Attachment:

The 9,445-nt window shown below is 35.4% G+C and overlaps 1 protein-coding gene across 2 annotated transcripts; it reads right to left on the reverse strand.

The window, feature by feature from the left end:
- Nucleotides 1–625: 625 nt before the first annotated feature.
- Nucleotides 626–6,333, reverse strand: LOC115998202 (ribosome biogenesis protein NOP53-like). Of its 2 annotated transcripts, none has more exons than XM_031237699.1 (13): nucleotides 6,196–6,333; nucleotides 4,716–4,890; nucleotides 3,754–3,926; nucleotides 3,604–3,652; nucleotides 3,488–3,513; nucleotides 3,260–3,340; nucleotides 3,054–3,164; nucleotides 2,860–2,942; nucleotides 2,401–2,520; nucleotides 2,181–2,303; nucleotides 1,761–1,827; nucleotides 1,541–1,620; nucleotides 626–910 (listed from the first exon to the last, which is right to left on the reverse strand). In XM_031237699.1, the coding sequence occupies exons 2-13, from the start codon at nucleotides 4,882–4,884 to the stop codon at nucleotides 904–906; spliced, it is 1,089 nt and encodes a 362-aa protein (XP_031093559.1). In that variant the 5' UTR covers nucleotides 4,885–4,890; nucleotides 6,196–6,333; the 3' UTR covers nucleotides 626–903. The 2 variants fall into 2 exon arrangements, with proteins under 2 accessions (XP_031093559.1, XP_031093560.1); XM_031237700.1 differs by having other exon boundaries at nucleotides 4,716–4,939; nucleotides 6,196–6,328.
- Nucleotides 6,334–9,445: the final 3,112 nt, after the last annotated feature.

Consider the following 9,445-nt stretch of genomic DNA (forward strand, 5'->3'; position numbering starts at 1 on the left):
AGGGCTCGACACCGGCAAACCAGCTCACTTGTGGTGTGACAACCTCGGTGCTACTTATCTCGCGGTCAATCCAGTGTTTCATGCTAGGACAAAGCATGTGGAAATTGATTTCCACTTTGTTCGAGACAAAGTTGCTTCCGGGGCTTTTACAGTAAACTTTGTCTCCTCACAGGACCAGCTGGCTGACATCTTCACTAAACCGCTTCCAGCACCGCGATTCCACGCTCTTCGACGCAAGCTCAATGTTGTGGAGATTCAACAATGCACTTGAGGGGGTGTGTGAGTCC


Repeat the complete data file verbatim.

The 9,445-nt window shown below is 35.4% G+C and overlaps 1 protein-coding gene across 2 annotated transcripts; it reads right to left on the reverse strand.

The window, feature by feature from the left end:
- Nucleotides 1–625: 625 nt before the first annotated feature.
- Nucleotides 626–6,333, reverse strand: LOC115998202 (ribosome biogenesis protein NOP53-like). Of its 2 annotated transcripts, none has more exons than XM_031237699.1 (13): nucleotides 6,196–6,333; nucleotides 4,716–4,890; nucleotides 3,754–3,926; nucleotides 3,604–3,652; nucleotides 3,488–3,513; nucleotides 3,260–3,340; nucleotides 3,054–3,164; nucleotides 2,860–2,942; nucleotides 2,401–2,520; nucleotides 2,181–2,303; nucleotides 1,761–1,827; nucleotides 1,541–1,620; nucleotides 626–910 (listed from the first exon to the last, which is right to left on the reverse strand). In XM_031237699.1, the coding sequence occupies exons 2-13, from the start codon at nucleotides 4,882–4,884 to the stop codon at nucleotides 904–906; spliced, it is 1,089 nt and encodes a 362-aa protein (XP_031093559.1). In that variant the 5' UTR covers nucleotides 4,885–4,890; nucleotides 6,196–6,333; the 3' UTR covers nucleotides 626–903. The 2 variants fall into 2 exon arrangements, with proteins under 2 accessions (XP_031093559.1, XP_031093560.1); XM_031237700.1 differs by having other exon boundaries at nucleotides 4,716–4,939; nucleotides 6,196–6,328.
- Nucleotides 6,334–9,445: the final 3,112 nt, after the last annotated feature.

Consider the following 9,445-nt stretch of genomic DNA (forward strand, 5'->3'; position numbering starts at 1 on the left):
AGGGCTCGACACCGGCAAACCAGCTCACTTGTGGTGTGACAACCTCGGTGCTACTTATCTCGCGGTCAATCCAGTGTTTCATGCTAGGACAAAGCATGTGGAAATTGATTTCCACTTTGTTCGAGACAAAGTTGCTTCCGGGGCTTTTACAGTAAACTTTGTCTCCTCACAGGACCAGCTGGCTGACATCTTCACTAAACCGCTTCCAGCACCGCGATTCCACGCTCTTCGACGCAAGCTCAATGTTGTGGAGATTCAACAATGCACTTGAGGGGGTGTGTGAGTCC